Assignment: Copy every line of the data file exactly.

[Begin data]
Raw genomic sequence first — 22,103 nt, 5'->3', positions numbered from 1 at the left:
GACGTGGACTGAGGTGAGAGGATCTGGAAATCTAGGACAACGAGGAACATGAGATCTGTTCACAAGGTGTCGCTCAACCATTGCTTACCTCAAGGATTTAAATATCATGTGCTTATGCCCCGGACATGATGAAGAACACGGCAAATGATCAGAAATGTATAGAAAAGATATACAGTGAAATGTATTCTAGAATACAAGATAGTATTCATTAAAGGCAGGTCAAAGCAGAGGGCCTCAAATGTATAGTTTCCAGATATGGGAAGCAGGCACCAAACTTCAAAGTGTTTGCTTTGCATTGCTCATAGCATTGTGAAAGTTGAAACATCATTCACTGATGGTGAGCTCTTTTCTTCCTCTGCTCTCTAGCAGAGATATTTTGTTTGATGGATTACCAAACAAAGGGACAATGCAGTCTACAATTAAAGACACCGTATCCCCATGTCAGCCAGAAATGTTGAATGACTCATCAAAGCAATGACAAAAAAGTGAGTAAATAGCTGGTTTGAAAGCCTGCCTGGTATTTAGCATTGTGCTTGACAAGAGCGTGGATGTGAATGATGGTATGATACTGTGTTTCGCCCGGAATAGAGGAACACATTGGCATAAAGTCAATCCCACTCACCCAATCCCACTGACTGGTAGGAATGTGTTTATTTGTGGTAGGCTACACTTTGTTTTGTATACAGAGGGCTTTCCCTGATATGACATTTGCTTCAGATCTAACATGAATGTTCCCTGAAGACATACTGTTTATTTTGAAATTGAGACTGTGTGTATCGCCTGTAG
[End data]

Raw genomic sequence first — 22,103 nt, 5'->3', positions numbered from 1 at the left:
GACGTGGACTGAGGTGAGAGGATCTGGAAATCTAGGACAACGAGGAACATGAGATCTGTTCACAAGGTGTCGCTCAACCATTGCTTACCTCAAGGATTTAAATATCATGTGCTTATGCCCCGGACATGATGAAGAACACGGCAAATGATCAGAAATGTATAGAAAAGATATACAGTGAAATGTATTCTAGAATACAAGATAGTATTCATTAAAGGCAGGTCAAAGCAGAGGGCCTCAAATGTATAGTTTCCAGATATGGGAAGCAGGCACCAAACTTCAAAGTGTTTGCTTTGCATTGCTCATAGCATTGTGAAAGTTGAAACATCATTCACTGATGGTGAGCTCTTTTCTTCCTCTGCTCTCTAGCAGAGATATTTTGTTTGATGGATTACCAAACAAAGGGACAATGCAGTCTACAATTAAAGACACCGTATCCCCATGTCAGCCAGAAATGTTGAATGACTCATCAAAGCAATGACAAAAAAGTGAGTAAATAGCTGGTTTGAAAGCCTGCCTGGTATTTAGCATTGTGCTTGACAAGAGCGTGGATGTGAATGATGGTATGATACTGTGTTTCGCCCGGAATAGAGGAACACATTGGCATAAAGTCAATCCCACTCACCCAATCCCACTGACTGGTAGGAATGTGTTTATTTGTGGTAGGCTACACTTTGTTTTGTATACAGAGGGCTTTCCCTGATATGACATTTGCTTCAGATCTAACATGAATGTTCCCTGAAGACATACTGTTTATTTTGAAATTGAGACTGTGTGTATCGCCTGTAG